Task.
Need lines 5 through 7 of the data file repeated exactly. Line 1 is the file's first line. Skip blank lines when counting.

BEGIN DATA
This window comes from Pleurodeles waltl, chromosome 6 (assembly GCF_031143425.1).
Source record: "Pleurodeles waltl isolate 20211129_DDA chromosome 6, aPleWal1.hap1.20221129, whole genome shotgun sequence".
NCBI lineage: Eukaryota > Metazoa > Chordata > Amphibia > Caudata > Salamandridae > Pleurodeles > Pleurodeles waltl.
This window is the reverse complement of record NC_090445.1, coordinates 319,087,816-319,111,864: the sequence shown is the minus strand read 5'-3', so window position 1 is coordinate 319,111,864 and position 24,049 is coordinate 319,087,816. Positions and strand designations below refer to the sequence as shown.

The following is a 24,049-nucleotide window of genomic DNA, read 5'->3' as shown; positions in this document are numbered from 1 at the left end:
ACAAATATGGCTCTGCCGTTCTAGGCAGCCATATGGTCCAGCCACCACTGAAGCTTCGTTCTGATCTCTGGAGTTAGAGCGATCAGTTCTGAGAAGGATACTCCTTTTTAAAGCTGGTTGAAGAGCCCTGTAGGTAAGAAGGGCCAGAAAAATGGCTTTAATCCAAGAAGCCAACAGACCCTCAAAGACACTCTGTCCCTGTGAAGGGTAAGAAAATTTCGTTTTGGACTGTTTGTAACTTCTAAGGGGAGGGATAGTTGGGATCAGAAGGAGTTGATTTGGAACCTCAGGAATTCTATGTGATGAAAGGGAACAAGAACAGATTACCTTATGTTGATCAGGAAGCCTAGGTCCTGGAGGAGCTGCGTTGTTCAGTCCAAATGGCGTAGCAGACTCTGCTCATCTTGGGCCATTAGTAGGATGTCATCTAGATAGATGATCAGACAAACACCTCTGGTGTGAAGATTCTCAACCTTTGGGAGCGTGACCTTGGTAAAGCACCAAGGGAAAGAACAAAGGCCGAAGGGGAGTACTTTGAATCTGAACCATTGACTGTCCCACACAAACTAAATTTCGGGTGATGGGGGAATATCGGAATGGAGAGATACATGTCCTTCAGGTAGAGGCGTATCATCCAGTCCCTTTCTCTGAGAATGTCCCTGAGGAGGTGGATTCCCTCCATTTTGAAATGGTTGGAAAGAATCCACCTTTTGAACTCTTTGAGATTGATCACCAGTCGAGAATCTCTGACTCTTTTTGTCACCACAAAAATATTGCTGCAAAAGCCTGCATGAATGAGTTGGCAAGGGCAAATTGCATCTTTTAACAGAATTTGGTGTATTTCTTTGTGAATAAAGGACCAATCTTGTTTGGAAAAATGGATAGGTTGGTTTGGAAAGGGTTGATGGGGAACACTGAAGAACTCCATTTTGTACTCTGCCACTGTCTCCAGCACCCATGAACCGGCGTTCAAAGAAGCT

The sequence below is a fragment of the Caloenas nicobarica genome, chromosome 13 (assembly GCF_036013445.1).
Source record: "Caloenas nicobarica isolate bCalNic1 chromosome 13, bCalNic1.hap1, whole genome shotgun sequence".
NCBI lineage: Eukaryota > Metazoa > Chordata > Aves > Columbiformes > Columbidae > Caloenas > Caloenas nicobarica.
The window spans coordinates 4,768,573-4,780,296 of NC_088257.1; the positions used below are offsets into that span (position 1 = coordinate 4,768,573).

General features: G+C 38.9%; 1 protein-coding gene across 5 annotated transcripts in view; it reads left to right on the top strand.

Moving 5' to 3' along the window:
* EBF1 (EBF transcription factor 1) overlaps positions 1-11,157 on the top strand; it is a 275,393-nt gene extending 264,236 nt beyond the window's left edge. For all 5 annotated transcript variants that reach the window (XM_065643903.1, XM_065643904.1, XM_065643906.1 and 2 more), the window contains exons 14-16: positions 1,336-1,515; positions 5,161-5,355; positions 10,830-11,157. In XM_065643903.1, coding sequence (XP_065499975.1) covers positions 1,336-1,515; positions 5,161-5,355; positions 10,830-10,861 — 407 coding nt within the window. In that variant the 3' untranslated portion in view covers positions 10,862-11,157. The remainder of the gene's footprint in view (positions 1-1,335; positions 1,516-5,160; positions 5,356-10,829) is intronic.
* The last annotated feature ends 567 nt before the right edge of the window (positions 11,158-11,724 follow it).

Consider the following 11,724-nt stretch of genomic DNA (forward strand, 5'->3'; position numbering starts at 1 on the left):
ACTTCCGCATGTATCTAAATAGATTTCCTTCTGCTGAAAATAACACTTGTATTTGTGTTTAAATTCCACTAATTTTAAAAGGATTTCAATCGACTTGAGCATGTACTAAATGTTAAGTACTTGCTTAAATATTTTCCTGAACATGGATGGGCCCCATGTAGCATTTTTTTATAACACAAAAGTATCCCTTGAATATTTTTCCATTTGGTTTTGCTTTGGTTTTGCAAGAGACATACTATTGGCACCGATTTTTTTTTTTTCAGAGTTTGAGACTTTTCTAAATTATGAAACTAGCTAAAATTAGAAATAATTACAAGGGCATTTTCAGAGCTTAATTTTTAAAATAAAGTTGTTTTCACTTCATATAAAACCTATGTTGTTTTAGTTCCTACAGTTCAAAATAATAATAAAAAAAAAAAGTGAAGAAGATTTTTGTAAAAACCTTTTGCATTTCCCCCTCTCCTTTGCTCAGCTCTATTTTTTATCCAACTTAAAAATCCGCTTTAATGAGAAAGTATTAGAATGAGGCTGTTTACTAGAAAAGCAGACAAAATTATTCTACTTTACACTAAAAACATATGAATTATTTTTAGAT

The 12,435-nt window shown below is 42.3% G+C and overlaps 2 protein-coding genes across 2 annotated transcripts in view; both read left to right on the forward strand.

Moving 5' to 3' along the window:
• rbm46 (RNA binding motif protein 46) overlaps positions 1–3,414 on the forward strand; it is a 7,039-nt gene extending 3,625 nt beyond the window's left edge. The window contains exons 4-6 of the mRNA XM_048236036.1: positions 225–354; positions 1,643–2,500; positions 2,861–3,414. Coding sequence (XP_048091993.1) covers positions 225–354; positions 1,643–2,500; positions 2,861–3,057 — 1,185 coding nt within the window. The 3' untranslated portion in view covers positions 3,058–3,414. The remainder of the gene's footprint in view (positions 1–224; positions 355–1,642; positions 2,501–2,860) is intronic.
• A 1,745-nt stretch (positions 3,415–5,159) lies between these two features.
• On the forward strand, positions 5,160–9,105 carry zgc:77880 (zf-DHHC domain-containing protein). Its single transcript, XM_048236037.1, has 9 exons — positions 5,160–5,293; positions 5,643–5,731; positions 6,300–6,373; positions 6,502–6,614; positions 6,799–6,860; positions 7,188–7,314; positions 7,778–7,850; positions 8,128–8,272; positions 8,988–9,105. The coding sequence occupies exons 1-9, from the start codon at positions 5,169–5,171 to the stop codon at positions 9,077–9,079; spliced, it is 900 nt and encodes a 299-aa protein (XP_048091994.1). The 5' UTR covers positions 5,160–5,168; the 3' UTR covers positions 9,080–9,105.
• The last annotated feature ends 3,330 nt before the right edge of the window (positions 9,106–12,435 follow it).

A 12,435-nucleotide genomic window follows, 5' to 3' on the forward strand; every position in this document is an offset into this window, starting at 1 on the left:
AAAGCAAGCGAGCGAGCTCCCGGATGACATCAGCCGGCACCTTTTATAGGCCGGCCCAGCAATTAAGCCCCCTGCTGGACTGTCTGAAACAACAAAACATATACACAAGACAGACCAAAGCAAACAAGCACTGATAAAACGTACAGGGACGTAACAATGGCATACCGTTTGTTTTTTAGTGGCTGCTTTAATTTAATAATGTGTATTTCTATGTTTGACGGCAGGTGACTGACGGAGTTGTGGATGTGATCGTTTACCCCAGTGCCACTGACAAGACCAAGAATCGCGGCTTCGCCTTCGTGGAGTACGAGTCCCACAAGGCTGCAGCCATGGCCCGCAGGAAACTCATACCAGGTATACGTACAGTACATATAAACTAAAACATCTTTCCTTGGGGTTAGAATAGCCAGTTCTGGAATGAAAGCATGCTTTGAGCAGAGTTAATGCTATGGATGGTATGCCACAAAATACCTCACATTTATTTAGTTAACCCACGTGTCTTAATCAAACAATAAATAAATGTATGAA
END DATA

The following is a 24,049-nucleotide window of genomic DNA, read 5'->3' as shown; positions in this document are numbered from 1 at the left end:
ACAAATATGGCTCTGCCGTTCTAGGCAGCCATATGGTCCAGCCACCACTGAAGCTTCGTTCTGATCTCTGGAGTTAGAGCGATCAGTTCTGAGAAGGATACTCCTTTTTAAAGCTGGTTGAAGAGCCCTGTAGGTAAGAAGGGCCAGAAAAATGGCTTTAATCCAAGAAGCCAACAGACCCTCAAAGACACTCTGTCCCTGTGAAGGGTAAGAAAATTTCGTTTTGGACTGTTTGTAACTTCTAAGGGGAGGGATAGTTGGGATCAGAAGGAGTTGATTTGGAACCTCAGGAATTCTATGTGATGAAAGGGAACAAGAACAGATTACCTTATGTTGATCAGGAAGCCTAGGTCCTGGAGGAGCTGCGTTGTTCAGTCCAAATGGCGTAGCAGACTCTGCTCATCTTGGGCCATTAGTAGGATGTCATCTAGATAGATGATCAGACAAACACCTCTGGTGTGAAGATTCTCAACCTTTGGGAGCGTGACCTTGGTAAAGCACCAAGGGAAAGAACAAAGGCCGAAGGGGAGTACTTTGAATCTGAACCATTGACTGTCCCACACAAACTAAATTTCGGGTGATGGGGGAATATCGGAATGGAGAGATACATGTCCTTCAGGTAGAGGCGTATCATCCAGTCCCTTTCTCTGAGAATGTCCCTGAGGAGGTGGATTCCCTCCATTTTGAAATGGTTGGAAAGAATCCACCTTTTGAACTCTTTGAGATTGATCACCAGTCGAGAATCTCTGACTCTTTTTGTCACCACAAAAATATTGCTGCAAAAGCCTGCATGAATGAGTTGGCAAGGGCAAATTGCATCTTTTAACAGAATTTGGTGTATTTCTTTGTGAATAAAGGACCAATCTTGTTTGGAAAAATGGATAGGTTGGTTTGGAAAGGGTTGATGGGGAACACTGAAGAACTCCATTTTGTACTCTGCCACTGTCTCCAGCACCCATGAACCGGCGTTCAAAGAAGCT

The sequence below is a fragment of the Caloenas nicobarica genome, chromosome 13 (assembly GCF_036013445.1).